License programs for dogs and cats are a means of ensuring that guardians are reunited with their pets should they become lost. Licensing fees also help fund local animal control programs and in some jurisdictions, low-cost spay/neuter programs. Requiring companion dogs and cats to be licensed also provides a measure of public safety since inoculation against rabies is often a prerequisite to obtaining a license.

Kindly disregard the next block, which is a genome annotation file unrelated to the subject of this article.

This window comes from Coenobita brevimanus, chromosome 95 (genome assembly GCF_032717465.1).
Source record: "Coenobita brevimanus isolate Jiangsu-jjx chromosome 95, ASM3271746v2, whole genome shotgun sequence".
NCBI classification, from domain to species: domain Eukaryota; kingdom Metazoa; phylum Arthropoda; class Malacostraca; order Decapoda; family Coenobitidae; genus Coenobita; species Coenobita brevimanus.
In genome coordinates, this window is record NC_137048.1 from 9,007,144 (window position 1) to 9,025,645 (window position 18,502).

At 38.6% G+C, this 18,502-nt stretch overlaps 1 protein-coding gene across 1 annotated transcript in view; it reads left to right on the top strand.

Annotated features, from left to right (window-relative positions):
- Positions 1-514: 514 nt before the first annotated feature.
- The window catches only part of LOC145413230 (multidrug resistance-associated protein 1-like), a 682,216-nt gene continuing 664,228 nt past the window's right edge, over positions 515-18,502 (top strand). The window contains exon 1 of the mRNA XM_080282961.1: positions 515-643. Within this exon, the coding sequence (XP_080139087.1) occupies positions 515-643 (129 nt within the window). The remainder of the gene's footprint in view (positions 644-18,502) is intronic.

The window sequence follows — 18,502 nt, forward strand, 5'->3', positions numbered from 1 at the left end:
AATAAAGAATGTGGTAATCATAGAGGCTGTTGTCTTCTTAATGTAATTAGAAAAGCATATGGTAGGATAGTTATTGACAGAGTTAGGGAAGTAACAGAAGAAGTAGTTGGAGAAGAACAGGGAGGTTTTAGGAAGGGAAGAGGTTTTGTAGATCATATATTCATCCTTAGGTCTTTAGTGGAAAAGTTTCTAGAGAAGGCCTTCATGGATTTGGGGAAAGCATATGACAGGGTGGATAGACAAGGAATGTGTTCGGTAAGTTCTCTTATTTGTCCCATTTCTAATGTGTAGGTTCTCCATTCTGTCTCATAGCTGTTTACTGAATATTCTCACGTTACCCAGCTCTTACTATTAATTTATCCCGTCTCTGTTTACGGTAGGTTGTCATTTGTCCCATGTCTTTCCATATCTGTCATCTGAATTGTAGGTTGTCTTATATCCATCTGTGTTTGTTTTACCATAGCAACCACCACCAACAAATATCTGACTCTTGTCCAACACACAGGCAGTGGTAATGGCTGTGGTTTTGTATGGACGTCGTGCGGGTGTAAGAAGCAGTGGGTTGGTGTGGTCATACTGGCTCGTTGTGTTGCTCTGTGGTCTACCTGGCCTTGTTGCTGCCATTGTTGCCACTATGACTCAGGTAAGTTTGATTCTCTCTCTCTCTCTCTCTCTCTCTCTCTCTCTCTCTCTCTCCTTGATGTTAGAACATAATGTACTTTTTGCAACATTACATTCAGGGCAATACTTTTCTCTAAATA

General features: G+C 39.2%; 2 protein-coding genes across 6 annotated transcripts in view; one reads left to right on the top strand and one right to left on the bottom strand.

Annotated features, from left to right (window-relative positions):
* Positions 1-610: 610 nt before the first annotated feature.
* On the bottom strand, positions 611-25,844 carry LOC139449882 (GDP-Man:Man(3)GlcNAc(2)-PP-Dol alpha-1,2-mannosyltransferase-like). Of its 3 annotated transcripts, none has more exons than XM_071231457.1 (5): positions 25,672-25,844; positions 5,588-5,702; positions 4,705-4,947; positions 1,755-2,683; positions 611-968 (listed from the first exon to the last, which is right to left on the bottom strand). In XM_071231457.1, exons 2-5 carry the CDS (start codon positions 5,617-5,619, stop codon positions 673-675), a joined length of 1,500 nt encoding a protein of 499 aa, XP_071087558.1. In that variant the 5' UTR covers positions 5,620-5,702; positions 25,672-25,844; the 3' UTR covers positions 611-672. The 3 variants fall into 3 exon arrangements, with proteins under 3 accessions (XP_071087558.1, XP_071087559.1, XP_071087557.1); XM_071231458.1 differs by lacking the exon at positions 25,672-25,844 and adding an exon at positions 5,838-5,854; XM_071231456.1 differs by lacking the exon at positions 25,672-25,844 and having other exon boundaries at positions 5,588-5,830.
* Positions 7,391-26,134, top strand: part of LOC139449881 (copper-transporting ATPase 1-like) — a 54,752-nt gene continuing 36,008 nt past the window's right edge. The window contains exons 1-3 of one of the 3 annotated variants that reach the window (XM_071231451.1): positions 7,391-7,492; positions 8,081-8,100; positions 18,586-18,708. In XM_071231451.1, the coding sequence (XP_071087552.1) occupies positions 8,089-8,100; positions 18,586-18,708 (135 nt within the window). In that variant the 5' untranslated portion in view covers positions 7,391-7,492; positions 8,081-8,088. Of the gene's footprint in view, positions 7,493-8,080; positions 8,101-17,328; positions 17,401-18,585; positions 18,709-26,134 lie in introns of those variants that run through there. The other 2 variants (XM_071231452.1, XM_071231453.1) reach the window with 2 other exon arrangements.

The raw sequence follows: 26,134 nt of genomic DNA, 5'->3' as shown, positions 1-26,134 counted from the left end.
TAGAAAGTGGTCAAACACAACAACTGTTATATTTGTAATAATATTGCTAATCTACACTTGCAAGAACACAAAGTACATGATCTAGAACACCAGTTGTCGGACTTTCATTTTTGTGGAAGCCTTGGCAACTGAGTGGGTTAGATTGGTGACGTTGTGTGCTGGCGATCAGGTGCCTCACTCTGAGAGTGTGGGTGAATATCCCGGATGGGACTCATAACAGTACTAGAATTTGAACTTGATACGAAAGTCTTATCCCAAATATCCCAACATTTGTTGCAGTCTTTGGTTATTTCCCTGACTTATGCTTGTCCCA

The ASPCA supports and encourages license programs for all companion dogs and cats, including those used for breeding, show, sport, work and service. The ASPCA strongly supports fee differentials for intact vs. spayed or neutered pets. The differential should be sufficient to encourage the surgery, as it is a primary means to reduce the overpopulation of dogs and cats. The ASPCA believes that license laws should exclude feral cat colonies. Because feral cats are not companions, or pets, in the usual sense of the word, license laws cannot be meaningfully enforced on them and should not be used as a means to rid areas of these cats.